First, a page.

“Hate is not a family value.”
That’s what Democrat strategist Donna Brazile tweeted Tuesday after news broke that the Islamic State had published video showing its beheading of American journalist Steven Sotloff.
The murderers butchered him at the prime of his life, because he is an American, and because he is not Muslim. Those were his “crimes” in the eyes of the Islamic State. So they cut his head off and posted video of his last moments of life for all the world to see, while they promised to kill again.
Islamic State’s operators are, among other things, serial killers.
Brazile’s tweet of a cliche might not seem to matter, but it does, because she is a big name in the media and a bigger name in the Democratic Party. That party controls American foreign policy as the Islamic State threat rises. Brazile has the ear of President Barack Obama like very few do. Her reactions are likely to align with those of most Democrats including President Obama.
Brazile surrounded that sentiment with others that indicate confusion over the Islamic State and what to do about it. She tweeted that “hate is not a strategy for victory.” Who said that it is? No one who has ever spent any time in the American military would substitute hate for a battle plan. That’s a recipe for defeat.
She called for a “full debate,” but immediately took the military option off the table. That’s not a “full debate.”
The liberal Democrat who supports every government social program questioned the cost of military action, which she had already taken off the table.
She called for a “complete, comprehensive strategy” — only, it would have to be a strategy that does not involve sending American ground troops to fight and defeat a ground army.
Brazile’s reactions betray confusion. That confusion is deeper than momentary strategy. It’s a moral confusion, which is a product of living in subjective cliches rather than reality.
Cliches stop critical thought in its tracks. Cliches crush legitimate debate.
Brazile says she is a Christian. She subscribes to the idea that “hate is not a family value.” That saying has become a staple of Democrat politics for a couple of decades now. Whatever else that statement is, it’s not a reflection of Biblical beliefs.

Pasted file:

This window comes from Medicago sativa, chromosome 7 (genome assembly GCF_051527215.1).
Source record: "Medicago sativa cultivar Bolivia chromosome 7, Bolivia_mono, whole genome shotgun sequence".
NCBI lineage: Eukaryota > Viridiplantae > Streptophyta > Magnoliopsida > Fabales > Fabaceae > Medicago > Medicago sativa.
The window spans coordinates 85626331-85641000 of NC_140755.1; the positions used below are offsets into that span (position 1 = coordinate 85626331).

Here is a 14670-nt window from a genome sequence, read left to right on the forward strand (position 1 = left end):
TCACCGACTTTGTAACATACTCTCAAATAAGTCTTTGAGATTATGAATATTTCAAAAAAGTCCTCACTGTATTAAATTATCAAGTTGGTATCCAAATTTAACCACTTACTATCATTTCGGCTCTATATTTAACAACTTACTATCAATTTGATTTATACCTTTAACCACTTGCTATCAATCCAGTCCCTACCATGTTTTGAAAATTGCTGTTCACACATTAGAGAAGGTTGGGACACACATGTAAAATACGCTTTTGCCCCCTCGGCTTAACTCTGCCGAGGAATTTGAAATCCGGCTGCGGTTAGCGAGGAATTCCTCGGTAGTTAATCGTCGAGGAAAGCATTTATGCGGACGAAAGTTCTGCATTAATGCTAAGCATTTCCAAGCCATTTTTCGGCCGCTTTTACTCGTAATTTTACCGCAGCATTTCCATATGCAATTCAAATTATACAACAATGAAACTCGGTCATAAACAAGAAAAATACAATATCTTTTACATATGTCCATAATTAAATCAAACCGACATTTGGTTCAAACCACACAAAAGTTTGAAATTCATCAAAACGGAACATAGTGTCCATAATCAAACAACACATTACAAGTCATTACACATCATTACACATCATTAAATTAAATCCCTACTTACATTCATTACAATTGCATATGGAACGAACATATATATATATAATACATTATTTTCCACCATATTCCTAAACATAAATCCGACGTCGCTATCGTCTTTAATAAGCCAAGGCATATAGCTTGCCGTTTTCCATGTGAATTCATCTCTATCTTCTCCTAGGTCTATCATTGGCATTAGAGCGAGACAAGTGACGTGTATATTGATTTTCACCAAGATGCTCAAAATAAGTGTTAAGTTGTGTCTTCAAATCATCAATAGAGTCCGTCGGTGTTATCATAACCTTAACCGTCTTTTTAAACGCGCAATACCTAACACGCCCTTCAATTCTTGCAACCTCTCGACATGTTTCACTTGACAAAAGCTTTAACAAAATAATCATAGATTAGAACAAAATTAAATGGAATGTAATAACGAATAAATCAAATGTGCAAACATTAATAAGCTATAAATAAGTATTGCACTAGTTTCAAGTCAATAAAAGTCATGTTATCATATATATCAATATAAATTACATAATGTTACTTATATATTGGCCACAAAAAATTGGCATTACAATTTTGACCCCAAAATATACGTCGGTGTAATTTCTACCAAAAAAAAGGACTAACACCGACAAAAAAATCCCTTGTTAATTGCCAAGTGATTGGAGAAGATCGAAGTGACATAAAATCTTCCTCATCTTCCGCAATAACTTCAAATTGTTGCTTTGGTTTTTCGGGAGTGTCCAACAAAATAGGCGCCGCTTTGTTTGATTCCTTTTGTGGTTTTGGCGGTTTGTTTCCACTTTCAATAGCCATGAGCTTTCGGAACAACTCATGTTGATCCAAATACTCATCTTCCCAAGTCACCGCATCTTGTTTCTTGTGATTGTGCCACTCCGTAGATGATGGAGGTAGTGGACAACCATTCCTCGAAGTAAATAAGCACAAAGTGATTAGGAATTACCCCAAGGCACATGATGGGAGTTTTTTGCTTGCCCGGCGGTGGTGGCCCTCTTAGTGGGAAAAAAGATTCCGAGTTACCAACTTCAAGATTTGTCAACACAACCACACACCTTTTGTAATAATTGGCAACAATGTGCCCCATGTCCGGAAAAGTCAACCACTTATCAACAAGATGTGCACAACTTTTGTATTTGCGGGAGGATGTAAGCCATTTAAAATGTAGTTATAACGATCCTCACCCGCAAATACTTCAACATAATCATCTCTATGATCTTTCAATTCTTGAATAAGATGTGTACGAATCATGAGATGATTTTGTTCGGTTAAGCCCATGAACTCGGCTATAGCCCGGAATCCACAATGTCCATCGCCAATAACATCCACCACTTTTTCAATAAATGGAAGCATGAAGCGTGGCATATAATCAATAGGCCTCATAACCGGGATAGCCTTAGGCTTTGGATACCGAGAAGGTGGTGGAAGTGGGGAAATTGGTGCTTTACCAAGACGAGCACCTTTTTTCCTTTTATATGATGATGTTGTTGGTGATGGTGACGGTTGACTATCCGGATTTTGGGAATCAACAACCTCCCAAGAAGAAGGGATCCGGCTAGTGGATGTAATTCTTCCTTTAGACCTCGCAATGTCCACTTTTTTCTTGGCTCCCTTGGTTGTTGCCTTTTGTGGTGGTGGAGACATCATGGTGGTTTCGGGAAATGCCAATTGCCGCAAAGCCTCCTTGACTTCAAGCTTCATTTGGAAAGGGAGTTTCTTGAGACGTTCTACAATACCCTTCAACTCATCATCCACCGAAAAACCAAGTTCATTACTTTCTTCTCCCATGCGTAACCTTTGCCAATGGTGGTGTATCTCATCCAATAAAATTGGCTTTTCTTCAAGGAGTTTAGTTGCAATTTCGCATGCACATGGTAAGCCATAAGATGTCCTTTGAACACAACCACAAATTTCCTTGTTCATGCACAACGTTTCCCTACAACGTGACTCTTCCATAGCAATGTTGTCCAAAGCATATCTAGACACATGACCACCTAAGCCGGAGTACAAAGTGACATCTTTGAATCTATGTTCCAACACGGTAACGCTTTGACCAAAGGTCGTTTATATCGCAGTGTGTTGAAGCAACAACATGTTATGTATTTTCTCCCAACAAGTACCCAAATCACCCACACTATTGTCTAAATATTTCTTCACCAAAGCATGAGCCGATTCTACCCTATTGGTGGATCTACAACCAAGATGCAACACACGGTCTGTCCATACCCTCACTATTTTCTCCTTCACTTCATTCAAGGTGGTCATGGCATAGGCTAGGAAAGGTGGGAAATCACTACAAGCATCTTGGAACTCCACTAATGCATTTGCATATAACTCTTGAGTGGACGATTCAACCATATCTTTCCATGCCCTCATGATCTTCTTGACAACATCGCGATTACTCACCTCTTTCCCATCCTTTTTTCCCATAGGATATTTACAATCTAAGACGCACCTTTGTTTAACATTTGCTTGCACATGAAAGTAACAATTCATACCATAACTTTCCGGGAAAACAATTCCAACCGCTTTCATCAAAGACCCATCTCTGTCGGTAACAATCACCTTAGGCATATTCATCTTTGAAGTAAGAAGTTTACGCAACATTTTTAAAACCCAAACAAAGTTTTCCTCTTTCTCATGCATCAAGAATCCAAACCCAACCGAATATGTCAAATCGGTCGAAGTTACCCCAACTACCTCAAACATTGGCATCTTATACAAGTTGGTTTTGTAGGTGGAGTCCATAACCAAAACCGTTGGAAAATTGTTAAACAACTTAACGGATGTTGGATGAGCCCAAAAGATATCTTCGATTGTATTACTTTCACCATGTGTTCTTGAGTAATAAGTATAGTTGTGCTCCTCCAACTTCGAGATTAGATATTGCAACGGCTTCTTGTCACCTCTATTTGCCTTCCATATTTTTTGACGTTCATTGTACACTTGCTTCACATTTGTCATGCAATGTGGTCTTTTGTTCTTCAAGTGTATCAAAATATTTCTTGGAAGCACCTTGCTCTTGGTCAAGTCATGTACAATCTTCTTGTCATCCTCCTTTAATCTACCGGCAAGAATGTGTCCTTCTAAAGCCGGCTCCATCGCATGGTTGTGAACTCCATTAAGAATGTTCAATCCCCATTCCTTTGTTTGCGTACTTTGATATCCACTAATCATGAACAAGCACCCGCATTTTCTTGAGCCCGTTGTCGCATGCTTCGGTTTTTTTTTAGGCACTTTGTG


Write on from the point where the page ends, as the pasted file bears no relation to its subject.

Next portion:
Don’t get me wrong here. Hate for its own sake or over racial differences isn’t a Biblical value.
But hate is depicted in the Bible as something that becomes necessary at times, and that has its place and its seasons.
The most famous scripture that addresses hate is probably Ecclesiastes 3. It reads:
There is a time for everything,
and a season for every activity under the heavens:
2a time to be born and a time to die,
a time to plant and a time to uproot,
3a time to kill and a time to heal,
a time to tear down and a time to build,
4a time to weep and a time to laugh,
a time to mourn and a time to dance,
5a time to scatter stones and a time to gather them,
a time to embrace and a time to refrain from embracing,
6a time to search and a time to give up,
a time to keep and a time to throw away,
7a time to tear and a time to mend,
a time to be silent and a time to speak,
8a time to love and a time to hate,
a time for war and a time for peace.
What would a “time to hate” be? What would it look like?
Verse 8 connects hate with times of war. The Obama administration refuses to state whether we’re at war with IS, but they are certainly at war with us. They have butchered two of our citizens in the past couple of weeks. They have threatened our nation and declared their intent to impose their beliefs on the whole world. They want to destroy our way of life. We stand in their way. It’s beyond doubt that they hate us, in a non-righteous way, as the next few verses explain.
Psalm 101 specifies what it’s proper to hate.
I will sing of your love and justice;
to you, Lord, I will sing praise.
2I will be careful to lead a blameless life—
when will you come to me?
I will conduct the affairs of my house
with a blameless heart.
3I will not look with approval
on anything that is vile.
I hate what faithless people do;
I will have no part in it.
4The perverse of heart shall be far from me;
I will have nothing to do with what is evil.
David wrote that psalm, and said that he “hates” what faithless people do. “Faithless” in this context means “dishonest.” He goes on to say that he will “silence” those who “slander” their neighbors. That ought to make anyone in politics a little bit uncomfortable. In particular, it should disturb Democrats who play the race card and other smears at every opportunity.